Unfortunately for him, he is captured by a trio of rebels long before he is able to exercise his discovery under more watchful eyes, and the result yields “Chappie,” a program that he downloads – against his personal judgment – into the remnants of a robotic droid previously deemed unusable after a lawless ambush. His captors are driven primarily by that all-too-familiar impulse that motivates criminals under the squeeze of higher authorities: they believe they can use the system against itself in a bid to pull off one last heist, especially as the threatening motives of others within the crime world put them under fatal deadlines. What they don’t count on is this particular discovery falling into their laps, and ultimately that becomes the platform on which Blomkamp and his ensemble of actors ponder the nature of being: namely, whether one’s identity is really conditioned by the environment they are raised in, or whether one seed of goodwill can really inform a myriad of contradictory behaviors.
The problem with that reasoning is that it isn’t exactly unique territory for this genre – yes, even in relation to the presence of artificial intelligence – and for the same director who made both “District 9” and “Elysium,” the underlying current doesn’t inspire nearly the same narrative possibilities. That would have been acceptable in a movie that had enough of a fresh spin to inspire it, but “Chappie” is too enthralled by the urgent rush of scenario to pause for the contemplation. It is one of those movies that reacts before it thinks, and rushes through the material so incessantly that it affords no time for the audience to ponder what it has just seen, or what it all means in a more grand scheme. And that’s unfortunate given the visionary impulses that Blomkamp has teased us with over the course of recent years; despite my reservations with the tone of “District 9” or the excessive action of “Elysium,” there is no denying the promise of his sensibilities, even as they play out in the fabric of cynical premises.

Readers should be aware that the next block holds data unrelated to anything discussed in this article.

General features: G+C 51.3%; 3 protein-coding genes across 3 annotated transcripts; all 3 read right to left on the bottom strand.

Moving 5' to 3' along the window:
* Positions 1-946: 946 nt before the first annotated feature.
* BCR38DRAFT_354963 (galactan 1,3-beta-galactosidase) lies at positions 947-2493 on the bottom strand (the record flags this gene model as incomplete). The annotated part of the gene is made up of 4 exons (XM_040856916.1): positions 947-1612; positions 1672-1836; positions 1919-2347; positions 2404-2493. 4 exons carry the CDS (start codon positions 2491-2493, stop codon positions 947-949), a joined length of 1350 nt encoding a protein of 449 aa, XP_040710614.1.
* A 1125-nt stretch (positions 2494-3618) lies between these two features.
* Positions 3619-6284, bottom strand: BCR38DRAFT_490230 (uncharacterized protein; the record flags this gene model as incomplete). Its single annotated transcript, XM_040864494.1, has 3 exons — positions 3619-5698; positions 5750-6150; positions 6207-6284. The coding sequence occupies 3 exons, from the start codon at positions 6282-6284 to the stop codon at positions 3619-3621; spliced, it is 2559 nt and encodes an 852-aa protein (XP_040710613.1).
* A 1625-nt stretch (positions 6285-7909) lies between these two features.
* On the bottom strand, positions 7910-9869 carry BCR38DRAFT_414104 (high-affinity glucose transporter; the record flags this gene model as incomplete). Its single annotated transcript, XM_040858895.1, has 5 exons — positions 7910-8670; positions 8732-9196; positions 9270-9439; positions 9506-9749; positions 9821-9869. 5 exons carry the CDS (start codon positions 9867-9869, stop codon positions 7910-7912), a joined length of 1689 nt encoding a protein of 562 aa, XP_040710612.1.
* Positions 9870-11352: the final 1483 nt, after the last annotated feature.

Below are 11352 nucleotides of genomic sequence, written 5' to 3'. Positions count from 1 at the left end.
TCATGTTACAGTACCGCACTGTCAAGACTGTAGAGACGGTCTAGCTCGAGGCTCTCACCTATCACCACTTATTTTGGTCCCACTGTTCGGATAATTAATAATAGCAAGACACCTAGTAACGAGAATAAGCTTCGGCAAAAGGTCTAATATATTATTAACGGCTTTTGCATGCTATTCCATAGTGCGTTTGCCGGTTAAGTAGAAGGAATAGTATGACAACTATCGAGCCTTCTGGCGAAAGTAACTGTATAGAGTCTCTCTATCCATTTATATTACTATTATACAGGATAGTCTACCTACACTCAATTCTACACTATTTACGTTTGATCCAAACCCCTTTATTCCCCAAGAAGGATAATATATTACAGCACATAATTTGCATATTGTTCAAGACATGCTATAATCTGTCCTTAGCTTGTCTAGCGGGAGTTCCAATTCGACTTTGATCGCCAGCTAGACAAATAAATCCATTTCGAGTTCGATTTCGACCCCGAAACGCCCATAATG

Towards the beginning, he at least seems to be on the right track. The film stars Dev Patel as Deon, a computer scientist riding the waves of success after his new invention – a robot that enforces the law under deadly criminal activity – is sold to the local police force and propels his parent company, Tetrivaal, towards immense success. The early scenes document this occurrence with rapid movement, and intercut media footage with interviews from observers close to the source – including Tetrivaal’s CEO Michelle Bradley (Sigourney Weaver), who grins proudly at how lucrative this discovery has been for all involved. Others, like the suspicious Vincent (Hugh Jackman), do not share in the sentiment, and in initial dialogue exchanges there are distinct battle lines drawn: his distrust of A.I. fuels his work on a secret military weapon within the company’s high-tech base, and all while Deon is visibly confident that his inventions will be proceeded by the dawn of a new age of discovery. One gathers that this is a movie universe where the “Terminator” films have never been seen.
The plot gets rapidly under way when a group of rebels – Ninja, Yolandi and Amerika – come under attack from a crime figurehead who demands large amounts of money, and their prospects at finding it are narrowed based on the success of the police drones. Their solution: kidnap the architect of the droids and force him to turn them off. Their ambush, needless to say, occurs just as Deon whisks away the remains of a damage droid to experiment on, and his new discovery – a singular data file that allows for the development of a self-contained intelligence – is the only offer he has to his new captors. When the identity is launched in the shell of this robot, a simple creature emerges from the programming: without knowledge of experience, ready to absorb the information of his peers like a child ready to be coddled by parental figures. Unfortunately, limited exposure with his creator means that this innocent consciousness will be more directly exposed to the harsh realities of his criminal captors, even as Deon arms him with simple advice that informs his entire core: “never do anything illegal.”